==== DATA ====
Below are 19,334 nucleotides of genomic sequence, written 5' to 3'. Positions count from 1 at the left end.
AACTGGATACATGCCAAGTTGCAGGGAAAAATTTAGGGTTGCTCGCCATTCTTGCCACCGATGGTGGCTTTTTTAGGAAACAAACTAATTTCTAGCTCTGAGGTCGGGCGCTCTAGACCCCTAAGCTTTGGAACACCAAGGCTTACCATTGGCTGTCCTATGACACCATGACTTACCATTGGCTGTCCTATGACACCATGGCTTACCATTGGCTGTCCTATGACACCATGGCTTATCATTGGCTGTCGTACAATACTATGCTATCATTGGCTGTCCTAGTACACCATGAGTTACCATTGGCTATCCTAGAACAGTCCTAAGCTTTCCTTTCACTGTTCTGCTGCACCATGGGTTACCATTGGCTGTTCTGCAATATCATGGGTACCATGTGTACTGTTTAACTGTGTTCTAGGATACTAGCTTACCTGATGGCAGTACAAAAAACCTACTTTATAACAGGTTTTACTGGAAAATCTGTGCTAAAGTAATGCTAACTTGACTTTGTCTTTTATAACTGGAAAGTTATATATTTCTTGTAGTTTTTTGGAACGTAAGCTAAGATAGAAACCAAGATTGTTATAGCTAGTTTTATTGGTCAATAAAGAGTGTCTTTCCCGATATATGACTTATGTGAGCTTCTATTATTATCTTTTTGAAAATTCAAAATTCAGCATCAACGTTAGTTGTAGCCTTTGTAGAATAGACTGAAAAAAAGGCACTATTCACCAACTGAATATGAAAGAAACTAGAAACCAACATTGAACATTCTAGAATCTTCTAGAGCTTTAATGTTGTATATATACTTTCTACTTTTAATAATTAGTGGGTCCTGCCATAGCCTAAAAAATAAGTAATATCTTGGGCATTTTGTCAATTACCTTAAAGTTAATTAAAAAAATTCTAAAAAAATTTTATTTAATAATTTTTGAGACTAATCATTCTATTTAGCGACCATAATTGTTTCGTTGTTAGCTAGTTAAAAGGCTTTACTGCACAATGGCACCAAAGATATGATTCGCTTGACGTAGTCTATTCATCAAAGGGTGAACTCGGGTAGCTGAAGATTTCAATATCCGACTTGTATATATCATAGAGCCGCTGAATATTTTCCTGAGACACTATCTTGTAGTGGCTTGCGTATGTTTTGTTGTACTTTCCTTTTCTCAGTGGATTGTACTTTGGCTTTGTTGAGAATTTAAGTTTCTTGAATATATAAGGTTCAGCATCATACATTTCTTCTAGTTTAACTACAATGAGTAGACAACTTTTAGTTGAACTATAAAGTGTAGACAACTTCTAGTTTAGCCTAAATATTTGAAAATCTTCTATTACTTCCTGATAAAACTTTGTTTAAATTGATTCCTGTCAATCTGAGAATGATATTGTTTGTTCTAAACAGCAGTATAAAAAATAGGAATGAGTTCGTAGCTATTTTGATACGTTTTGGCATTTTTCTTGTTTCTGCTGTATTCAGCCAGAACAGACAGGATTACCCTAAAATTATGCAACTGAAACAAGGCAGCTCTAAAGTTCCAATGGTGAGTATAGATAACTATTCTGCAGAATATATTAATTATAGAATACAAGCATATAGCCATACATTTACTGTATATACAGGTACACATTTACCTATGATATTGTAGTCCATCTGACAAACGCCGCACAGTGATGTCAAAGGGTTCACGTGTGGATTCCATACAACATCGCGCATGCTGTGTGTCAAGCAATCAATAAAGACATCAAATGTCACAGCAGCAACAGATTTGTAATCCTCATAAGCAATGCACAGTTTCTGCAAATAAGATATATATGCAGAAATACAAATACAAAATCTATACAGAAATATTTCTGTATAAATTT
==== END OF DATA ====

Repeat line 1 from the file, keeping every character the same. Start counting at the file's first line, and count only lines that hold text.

Below are 19,334 nucleotides of genomic sequence, written 5' to 3'. Positions count from 1 at the left end.